Must Love Crows

I’ve found myself plagued by a new, not-so-great stress response over the past 6 months: I have trouble breathing.

I just can’t seem to get enough air to come into my lungs. And I always knew it was anxiety-related but I went to the Dr anyway to get a fresh bill of health, so I could stop worrying about it being something more serious.

So yeah, I was told I’m as fit as a show pony. There’s nothing physically wrong with me to attribute it to which is surprising, considering one of my biggest addictions used to be smoking.

My lungs are good. My heart is A-OK. Everything is copacetic when it comes to my body.

Except for the fact that I can’t f***ing breathe.

I remember when I was younger (think early-20s, when I knew everything and had that youthful narcissistic glow) and people would say, “you know…the best thing for anxiety is to breathe.”

I wanted to scream at them. I wanted to tell them to f*** off. It just seemed too obvious and simple. And at that point, life had proven to me that there was nothing simple about it.

 How could breathing stop this thing, this monster of anxiety, that I had been medicated for since I was 15? It just didn’t seem to be in the realm of “things that were possible.”

Long story short, I came to learn that the obvious was the answer.

Although it’s not always as simple as just breathing in and out, coming back to your breath does help you calm down when things start to spin out.

I’ve been blessed to have been introduced to some new ways to use breathing to transform anxiety over the past year, and I’m going to share them with you.

These breathing techniques directly address an anxious state and they work.

Breathing Technique Number One

I shared a video from Dr. Hew Len with my newsletter subscribers recently. In it he offers a guided meditation focused on connecting with the subconscious (or inner child.) This video was recommended to me by my psychologist and I found it to be extremely beneficial for not only tackling subconscious disconnection but for the breathing technique towards the end (around the 12:50 mark.)

This technique is next level in dealing with breathing issues related to anxiety. It helps to disperse your breath, allowing you to feel your breath expand within your body. It worked really well for because it alleviated the panic associated with not being able to get enough air. Check out Dr. Hew Len’s breathing technique.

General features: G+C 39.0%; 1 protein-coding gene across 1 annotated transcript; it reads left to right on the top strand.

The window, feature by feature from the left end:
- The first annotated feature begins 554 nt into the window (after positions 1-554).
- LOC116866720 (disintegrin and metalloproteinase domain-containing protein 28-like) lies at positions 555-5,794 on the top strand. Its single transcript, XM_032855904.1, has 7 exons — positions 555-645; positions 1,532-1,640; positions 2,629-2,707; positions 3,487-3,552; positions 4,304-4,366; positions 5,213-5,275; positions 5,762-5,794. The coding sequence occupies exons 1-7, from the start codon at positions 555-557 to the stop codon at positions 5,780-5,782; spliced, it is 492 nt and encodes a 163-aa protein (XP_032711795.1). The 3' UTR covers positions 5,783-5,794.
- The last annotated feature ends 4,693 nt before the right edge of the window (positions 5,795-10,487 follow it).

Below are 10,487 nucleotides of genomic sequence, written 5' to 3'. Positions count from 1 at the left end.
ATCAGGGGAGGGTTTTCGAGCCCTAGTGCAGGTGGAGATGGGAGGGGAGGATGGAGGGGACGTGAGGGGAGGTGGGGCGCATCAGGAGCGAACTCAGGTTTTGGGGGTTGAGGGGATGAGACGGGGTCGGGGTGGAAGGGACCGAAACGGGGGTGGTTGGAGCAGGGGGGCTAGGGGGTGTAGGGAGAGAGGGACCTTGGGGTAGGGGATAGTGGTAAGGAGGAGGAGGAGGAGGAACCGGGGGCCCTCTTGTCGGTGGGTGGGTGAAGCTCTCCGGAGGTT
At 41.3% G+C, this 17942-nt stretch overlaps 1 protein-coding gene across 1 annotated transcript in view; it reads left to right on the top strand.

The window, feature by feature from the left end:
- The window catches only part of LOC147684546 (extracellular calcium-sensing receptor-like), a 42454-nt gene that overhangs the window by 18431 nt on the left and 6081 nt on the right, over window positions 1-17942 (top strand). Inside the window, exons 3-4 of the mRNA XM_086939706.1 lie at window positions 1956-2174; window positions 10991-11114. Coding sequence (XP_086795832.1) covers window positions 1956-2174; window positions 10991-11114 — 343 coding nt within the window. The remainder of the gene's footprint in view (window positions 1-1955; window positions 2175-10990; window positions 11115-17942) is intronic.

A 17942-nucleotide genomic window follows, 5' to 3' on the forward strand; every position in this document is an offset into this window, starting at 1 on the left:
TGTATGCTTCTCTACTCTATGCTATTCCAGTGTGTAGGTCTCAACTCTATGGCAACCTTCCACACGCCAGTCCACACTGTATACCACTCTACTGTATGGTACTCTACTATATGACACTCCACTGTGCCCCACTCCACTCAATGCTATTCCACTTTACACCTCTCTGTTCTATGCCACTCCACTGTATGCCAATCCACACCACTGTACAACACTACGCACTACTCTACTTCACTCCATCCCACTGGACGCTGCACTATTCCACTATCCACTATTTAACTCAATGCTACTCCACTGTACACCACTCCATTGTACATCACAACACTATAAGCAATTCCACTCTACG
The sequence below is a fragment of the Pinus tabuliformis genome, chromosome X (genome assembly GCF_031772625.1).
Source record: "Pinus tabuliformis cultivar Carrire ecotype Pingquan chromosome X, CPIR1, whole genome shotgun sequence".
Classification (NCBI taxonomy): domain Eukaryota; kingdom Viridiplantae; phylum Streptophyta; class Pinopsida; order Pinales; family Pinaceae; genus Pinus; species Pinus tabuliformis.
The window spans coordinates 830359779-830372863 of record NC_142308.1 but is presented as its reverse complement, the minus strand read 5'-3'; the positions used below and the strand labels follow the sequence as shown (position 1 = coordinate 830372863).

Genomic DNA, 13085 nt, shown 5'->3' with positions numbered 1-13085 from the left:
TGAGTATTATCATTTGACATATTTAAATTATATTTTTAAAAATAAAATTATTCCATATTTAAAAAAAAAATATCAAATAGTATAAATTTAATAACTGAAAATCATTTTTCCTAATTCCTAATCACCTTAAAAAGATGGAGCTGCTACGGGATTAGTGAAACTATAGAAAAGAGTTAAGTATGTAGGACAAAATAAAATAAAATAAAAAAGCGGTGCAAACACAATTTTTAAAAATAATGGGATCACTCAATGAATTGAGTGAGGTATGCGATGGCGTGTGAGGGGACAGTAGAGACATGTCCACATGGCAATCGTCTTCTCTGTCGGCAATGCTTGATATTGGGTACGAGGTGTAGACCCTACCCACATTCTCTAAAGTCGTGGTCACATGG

Breathing Technique Number Two

Though I’m not the girl who is contorting herself into unimaginable positions in a yoga studio every day, I do identify as a yogi. I do it every morning and take class as much as possible.

I also strongly believe that healing takes place on a yoga mat and that everyone can benefit from it – particularly the folks who say it’s not their kind of thing. 😉

There is always something to learn about yourself in a yoga class. Even if the routine is somewhat similar to the last one, you still come out with a lesson about your body or mind.

Ujjayi breathe was one such lesson.

Pronounced Oo-jai, Ujjayi breathing is an ancient yogic technique associated with Hatha flow yoga. Praised for its ability to calm the mind and body and balance the respiratory system (to name a few), I can’t say enough good things about it: It works for anxiety, It’s free, It’s accessible any time of day, and it doesn’t require a prescription.

I’m not going to pretend to be an expert on how to do it, which is why I’ll tell you The Chopra centre website has a really great article that speaks more completely to the benefits of Ujjayi breathing and offers an explanation on how to do it. You can check it out here. But it’s most definitely something I would recommend to anyone who is struggling with anxiety.

In fact, I’d recommend both of the breathing techniques I’ve mentioned here to anyone and everyone. We all have stress that leads to anxiety, it just manifests in different ways and to varying degrees of intensity.

The health benefits associated with techniques like these far outweigh the negative side effects of the stress blockers society suggests we use. Namely drinking, smoking, prescriptions, overeating, overspending, being judgemental, displacing our frustration by breaking shit or being jerks, etc, etc.

The main take away for me when it comes to using breathing techniques for anxiety is that we have more power than we think we do.

What works for me may not work for you. Or perhaps it will one day, but you’re not ready to try it just yet.

I get that. I respect the need for someone to be ready to change – Everyone has to do things on their own time.

But I know we are taught that the ability to quell our anxiousness resides outside of ourselves and that is simply not true.

Pharmaceutical companies market to our fears, telling us they can fix it, and our Doctor’s affirm that falsity when they write us prescriptions.

Then we imprint our souls with the belief that we are helpless when we turn to self-medicating with drugs and alcohol because the prescriptions don’t work. (In my case, the prescriptions I took contributed to my alcohol and drug abuse.)

I don’t want you to suffer the way I did or continue to suffer the way you already are. So please consider that the answer to the question, “How do I deal with my anxiety?” is within you, and has been all along.

The answer – in part – resides in your breath, and the breathing techniques I’ve shared with you here can help you find it.

I see you. I feel you. I care about you.

xo

A